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office at Gloucester, and to bring back Dr Clarke's answers.
When Mr Butler's name was discovered to the Doctor, the candour, modesty, and good sense, with which he had written, immediately procured him the friendship of that eminent and excellent man. Our young student was not, however, during his continuance at Tewkesbury, solely employed in metaphysical speculations and inquiries. Another subject of his serious consideration was, the propriety of his becoming a dissenting minister. Accordingly, he entered into an examination of the principles of non-conformity; the result of which was, such a dissatisfaction with them, as determined him to conform to the established church. This intention was, at first, disagreeable to his father, who endeavoured to divert him from his
purpose ; and, with that view, called in the assistance of some eminent presbyterian divines ; but finding his son's resolution to be fixed, he at length suffered him to be removed to Oxford, where he was admitted a commoner of Oriel-college, on the 17th March 1714. At what time he took orders doth not appear, nor who the bishop was by whom he was ordained; but it is certain that he entered into the church soon after his admission at Oxford, if it be true, as is asserted, that he sometimes assist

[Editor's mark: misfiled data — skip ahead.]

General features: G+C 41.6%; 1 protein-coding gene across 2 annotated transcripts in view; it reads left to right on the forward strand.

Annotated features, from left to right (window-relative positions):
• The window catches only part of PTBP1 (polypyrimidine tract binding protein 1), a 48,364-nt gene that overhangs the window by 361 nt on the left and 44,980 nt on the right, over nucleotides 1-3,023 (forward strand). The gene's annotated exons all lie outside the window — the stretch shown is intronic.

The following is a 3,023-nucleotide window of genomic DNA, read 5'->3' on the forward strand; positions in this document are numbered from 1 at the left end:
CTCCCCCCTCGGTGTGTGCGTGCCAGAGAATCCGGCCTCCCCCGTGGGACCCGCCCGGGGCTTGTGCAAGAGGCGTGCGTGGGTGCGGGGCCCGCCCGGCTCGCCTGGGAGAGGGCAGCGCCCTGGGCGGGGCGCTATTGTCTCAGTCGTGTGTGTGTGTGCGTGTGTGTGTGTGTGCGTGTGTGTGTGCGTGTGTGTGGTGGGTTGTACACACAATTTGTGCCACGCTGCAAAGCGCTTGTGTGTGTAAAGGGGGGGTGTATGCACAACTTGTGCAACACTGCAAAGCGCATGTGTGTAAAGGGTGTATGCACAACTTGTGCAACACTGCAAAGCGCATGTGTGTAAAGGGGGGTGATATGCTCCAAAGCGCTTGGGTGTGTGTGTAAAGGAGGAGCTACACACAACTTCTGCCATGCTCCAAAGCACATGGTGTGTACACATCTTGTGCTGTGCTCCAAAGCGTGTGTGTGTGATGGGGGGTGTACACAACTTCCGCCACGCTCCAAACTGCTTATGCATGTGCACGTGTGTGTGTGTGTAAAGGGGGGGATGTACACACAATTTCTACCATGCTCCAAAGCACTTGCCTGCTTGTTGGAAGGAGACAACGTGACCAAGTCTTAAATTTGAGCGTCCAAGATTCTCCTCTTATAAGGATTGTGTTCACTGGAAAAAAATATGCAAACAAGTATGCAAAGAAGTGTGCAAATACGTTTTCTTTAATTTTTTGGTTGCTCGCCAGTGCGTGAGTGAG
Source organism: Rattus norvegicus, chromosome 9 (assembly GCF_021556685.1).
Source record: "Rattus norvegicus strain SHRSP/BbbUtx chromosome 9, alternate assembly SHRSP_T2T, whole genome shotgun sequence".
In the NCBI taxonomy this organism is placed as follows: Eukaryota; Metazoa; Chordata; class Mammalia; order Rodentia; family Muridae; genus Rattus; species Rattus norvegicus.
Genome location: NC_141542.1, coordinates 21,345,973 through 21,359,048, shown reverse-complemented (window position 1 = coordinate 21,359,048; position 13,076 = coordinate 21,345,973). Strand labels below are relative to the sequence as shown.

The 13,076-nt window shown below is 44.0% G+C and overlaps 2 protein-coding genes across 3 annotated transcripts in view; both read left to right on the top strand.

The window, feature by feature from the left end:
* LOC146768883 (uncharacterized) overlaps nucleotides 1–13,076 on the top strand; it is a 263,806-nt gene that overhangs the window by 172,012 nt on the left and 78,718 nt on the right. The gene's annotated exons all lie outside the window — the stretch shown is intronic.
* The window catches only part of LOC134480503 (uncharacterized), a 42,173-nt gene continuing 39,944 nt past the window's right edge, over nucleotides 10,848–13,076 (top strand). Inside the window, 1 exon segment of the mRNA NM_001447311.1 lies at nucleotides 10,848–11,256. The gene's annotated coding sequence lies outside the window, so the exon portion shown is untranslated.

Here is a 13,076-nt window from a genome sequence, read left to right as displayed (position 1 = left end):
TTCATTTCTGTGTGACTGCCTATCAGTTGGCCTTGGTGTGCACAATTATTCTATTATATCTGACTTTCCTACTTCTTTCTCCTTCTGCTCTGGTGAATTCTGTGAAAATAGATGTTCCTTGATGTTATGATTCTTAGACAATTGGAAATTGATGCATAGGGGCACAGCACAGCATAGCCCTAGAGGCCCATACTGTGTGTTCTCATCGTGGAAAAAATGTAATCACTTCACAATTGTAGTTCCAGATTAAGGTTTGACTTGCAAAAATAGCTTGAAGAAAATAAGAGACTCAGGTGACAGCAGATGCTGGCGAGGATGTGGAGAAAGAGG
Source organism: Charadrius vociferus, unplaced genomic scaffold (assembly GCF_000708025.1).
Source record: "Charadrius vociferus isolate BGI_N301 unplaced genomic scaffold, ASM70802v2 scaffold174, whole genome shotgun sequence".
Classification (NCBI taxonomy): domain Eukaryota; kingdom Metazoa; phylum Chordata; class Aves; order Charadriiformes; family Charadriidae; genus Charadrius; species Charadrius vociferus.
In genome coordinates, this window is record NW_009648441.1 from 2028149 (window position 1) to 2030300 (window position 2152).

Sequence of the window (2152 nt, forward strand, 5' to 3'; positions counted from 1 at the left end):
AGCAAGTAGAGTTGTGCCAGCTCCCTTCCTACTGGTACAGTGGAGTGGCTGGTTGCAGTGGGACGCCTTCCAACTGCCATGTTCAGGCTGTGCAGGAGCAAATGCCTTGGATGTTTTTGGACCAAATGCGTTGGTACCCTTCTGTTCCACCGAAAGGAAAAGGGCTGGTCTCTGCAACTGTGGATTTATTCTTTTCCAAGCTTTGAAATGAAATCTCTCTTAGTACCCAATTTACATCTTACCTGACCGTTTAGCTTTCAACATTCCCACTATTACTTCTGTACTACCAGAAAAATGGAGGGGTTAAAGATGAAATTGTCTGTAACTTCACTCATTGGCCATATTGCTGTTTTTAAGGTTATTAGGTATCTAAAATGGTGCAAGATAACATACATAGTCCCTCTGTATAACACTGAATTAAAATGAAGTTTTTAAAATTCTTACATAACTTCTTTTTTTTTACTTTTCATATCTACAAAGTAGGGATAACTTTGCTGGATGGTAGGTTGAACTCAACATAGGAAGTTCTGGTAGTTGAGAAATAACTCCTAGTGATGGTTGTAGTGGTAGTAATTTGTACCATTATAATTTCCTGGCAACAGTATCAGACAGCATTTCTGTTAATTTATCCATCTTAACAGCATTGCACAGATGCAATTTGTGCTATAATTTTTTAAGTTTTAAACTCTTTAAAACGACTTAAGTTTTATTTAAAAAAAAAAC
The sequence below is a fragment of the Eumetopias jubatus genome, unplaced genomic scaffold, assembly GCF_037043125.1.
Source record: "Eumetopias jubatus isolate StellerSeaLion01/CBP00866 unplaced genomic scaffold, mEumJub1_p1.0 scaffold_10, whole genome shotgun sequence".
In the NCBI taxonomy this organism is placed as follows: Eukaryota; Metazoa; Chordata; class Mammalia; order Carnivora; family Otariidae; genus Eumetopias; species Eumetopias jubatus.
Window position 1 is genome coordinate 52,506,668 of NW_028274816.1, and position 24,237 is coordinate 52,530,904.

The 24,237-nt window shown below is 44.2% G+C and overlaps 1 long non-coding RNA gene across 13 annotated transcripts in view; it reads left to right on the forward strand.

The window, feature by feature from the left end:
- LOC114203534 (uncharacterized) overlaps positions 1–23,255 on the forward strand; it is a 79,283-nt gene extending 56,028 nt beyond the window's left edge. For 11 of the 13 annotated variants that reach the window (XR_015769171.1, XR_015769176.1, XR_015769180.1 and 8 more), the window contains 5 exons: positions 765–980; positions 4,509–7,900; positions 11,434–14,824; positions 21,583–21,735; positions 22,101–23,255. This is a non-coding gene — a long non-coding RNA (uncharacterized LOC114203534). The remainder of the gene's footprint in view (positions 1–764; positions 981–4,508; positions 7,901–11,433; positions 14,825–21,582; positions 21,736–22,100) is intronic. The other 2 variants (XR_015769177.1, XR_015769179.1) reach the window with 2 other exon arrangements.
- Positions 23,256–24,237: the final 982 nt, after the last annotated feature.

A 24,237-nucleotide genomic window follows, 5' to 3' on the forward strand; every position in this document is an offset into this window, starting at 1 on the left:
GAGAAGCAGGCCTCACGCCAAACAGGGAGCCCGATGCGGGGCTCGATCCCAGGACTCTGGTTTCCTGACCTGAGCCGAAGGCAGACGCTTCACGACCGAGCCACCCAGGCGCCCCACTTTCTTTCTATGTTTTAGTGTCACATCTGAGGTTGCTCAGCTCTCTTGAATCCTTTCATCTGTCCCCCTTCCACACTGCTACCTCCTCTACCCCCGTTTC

ed Mr Edward Talbot in the divine service, at his living of Hendred, near Wantage. With this gentleman, who was the second son of Dr William Talbot, successively bishop of Oxford, Salisbury, and Durham, Mr Butler formed an intimate friendship at Oriel-college ; which friendship laid the foundation of all his subsequent preferments, and procured for him a very honourable situation, when he was only twenty-six years of age. For it was in 1718 that, at the recommendation of Mr Talbot, in conjunction with that of Dr Clarke, he was appointed by Sir Joseph Jekyll to be preacher at the Rolls. This was three years before he had taken any degree at the University, where he did not go out bachelor of law till the 10th June 1721, which, however, was as soon as that degree could suitably be conferred upon him. Mr Butler continued at the Rolls till 1726 ; in the beginning of which year he published, in one volume octavo, “ Fifteen Sermons preached at that Chapel.” In the meanwhile, by the patronage of Dr Talbot, bishop of Durham, to whose notice he had been recommended (together with Mr Benson and Mr Secker) by Mr Edward Talbot, on his death-bed, our author had been presented first to the rectory of Haughton, near Darlington, and afterwards to that of Stanhope,
in the same diocese. The benefice of Haughton was given to him in 1722, and that of Stanhope in 1725. At Haughton there was a necessity for rebuilding a great part of the parsonage-house, and Mr Butler had neither money nor talents for that work. Mr Secker, therefore, who had always the interest of his friends at heart, and acquired a very considerable influence with Bishop Talbot, persuaded that prelate to give Mr Butler, in exchange for Haughton, the rectory of Stanhope, which was not only free from any such incumbrance, but was likewise of much superior value, being indeed one of the richest parsonages in England. Whilst our author continued preacher at the Rolls-Chapel, he divided his time between his duty in town and country; but when he quitted the Rolls, he resided, during seven years, wholly at Stanhope, in the conscientious discharge of every obligation appertaining to a good parish priest. This retirement, however, was too solitary for his disposition, which had in it a natural cast of gloominess